Table of Contents

Quick Start

Build your technical documentation site with docfx. Converts .NET assembly, XML code comment, REST API Swagger files and markdown into rendered HTML pages, JSON model or PDF files.

Create a New Website

In this section we will build a simple documentation site on your local machine.


  • Familiarity with the command line
  • Install .NET SDK 6.0 or higher

Make sure you have .NET SDK installed, then open a terminal and enter the following command to install the latest docfx:

dotnet tool update -g docfx

To create a new docset, run:

docfx init --quiet

This command creates a new docset under the docfx_project directory. To build the docset, run:

docfx docfx_project/docfx.json --serve

Now you can preview the website on http://localhost:8080.

To preview your local changes, save changes then run this command in a new terminal to rebuild the website:

docfx docfx_project/docfx.json

Publish to GitHub Pages

Docfx produces static HTML files under the _site folder ready for publishing to any static site hosting servers.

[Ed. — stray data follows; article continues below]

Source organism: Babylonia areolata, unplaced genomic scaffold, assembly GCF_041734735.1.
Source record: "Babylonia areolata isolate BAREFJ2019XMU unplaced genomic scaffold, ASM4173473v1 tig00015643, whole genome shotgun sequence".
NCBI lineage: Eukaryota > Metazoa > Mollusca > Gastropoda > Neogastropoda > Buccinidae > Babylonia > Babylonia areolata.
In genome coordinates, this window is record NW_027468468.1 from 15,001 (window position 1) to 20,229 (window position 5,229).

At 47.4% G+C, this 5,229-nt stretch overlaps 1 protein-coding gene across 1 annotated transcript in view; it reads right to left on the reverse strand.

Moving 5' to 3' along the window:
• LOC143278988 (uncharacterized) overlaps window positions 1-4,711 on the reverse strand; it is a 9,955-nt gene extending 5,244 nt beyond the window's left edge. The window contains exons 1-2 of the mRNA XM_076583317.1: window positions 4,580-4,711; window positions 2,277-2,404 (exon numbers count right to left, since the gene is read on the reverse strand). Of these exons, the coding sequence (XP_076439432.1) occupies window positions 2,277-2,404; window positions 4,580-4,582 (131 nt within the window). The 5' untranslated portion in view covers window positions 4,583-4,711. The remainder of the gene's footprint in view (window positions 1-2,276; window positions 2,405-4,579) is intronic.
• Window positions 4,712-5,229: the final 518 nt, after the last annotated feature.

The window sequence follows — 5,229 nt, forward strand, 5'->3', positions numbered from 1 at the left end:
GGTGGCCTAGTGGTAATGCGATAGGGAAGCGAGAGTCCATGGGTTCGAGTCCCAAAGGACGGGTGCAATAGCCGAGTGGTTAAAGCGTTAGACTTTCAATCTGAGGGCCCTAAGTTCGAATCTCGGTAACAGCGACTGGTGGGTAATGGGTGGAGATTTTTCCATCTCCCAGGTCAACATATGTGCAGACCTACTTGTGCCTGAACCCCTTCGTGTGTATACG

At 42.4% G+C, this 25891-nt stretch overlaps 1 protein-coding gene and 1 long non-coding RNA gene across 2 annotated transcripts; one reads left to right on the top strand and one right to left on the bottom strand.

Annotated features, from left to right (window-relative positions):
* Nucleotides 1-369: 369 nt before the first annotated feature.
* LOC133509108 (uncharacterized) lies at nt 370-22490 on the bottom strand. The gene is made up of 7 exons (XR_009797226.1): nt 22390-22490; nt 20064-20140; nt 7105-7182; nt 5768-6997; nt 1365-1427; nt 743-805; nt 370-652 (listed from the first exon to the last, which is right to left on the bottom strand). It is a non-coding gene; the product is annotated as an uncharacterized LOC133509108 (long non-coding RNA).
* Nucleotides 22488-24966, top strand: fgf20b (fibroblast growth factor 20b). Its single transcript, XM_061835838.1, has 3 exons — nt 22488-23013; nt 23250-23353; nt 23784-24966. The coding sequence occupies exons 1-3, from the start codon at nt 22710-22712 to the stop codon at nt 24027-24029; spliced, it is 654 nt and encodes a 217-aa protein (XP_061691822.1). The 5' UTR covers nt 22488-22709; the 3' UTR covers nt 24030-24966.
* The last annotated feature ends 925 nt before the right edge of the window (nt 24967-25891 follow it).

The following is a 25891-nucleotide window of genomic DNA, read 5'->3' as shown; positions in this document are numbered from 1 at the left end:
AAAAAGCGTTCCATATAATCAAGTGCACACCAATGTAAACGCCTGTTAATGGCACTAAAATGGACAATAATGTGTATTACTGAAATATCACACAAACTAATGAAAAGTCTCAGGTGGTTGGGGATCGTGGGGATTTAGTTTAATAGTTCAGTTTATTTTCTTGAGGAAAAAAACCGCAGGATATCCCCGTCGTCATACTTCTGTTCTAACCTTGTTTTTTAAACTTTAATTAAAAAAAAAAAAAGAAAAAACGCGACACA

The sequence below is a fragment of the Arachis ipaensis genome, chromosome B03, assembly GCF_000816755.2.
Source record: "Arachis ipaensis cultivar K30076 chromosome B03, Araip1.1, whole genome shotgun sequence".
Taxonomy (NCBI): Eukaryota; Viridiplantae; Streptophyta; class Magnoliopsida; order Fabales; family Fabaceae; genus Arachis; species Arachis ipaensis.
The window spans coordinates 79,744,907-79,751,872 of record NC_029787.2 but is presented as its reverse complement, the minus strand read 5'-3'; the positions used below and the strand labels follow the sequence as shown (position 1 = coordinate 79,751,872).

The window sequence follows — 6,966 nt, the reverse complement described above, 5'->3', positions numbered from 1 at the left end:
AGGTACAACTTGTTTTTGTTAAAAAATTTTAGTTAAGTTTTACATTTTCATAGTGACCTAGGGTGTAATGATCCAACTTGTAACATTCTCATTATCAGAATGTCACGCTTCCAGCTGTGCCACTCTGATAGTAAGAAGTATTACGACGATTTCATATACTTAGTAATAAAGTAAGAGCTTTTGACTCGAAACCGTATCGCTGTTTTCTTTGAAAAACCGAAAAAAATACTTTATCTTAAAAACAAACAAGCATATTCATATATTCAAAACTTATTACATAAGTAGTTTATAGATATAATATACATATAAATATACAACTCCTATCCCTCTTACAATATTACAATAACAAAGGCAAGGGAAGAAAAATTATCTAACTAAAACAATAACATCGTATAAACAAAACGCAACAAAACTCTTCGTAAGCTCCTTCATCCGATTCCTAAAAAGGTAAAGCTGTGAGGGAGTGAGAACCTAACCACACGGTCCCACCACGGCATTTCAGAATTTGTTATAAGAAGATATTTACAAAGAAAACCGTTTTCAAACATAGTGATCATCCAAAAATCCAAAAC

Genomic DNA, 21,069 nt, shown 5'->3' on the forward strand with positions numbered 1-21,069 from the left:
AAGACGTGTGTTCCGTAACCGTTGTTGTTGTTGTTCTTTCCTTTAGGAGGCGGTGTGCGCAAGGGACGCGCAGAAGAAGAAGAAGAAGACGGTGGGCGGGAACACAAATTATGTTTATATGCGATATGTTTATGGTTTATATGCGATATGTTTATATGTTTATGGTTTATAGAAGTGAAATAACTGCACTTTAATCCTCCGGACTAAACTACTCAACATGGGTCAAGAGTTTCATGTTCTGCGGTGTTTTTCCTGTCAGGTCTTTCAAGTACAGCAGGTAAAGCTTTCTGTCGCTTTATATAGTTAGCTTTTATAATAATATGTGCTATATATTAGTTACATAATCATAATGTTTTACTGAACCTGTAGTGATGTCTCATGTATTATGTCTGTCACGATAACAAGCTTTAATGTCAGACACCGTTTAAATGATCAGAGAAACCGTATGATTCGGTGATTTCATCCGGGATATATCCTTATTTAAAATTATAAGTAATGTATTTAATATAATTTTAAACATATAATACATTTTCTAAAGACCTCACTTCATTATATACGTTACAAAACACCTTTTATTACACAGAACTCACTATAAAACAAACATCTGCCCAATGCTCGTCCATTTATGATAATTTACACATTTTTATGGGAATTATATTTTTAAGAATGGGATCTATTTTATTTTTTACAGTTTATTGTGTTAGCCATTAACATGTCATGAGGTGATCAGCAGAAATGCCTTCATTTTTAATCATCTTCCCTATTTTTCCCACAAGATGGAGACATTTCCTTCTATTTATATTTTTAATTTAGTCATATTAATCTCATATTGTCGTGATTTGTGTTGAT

To publish to GitHub Pages:

  1. Enable GitHub Pages.
  2. Upload _site folder to GitHub Pages using GitHub actions.

This example uses peaceiris/actions-gh-pages to publish to the gh-pages branch:

# Your GitHub workflow file under .github/workflows/

    runs-on: ubuntu-latest
    - name: Checkout
      uses: actions/checkout@v3
    - name: Dotnet Setup
      uses: actions/setup-dotnet@v3
        dotnet-version: 7.x

    - run: dotnet tool update -g docfx
    - run: docfx docfx_project/docfx.json

    - name: Deploy
      uses: peaceiris/actions-gh-pages@v3
        github_token: ${{ secrets.GITHUB_TOKEN }}
        publish_dir: docs/_site

Use the NuGet Library

You can also use docfx as a NuGet library:

<PackageReference Include="Docfx.App" Version="2.70.0" />

Then build a docset using:

await Docfx.Docset.Build("docfx.json");

See API References for additional APIs.

Next Steps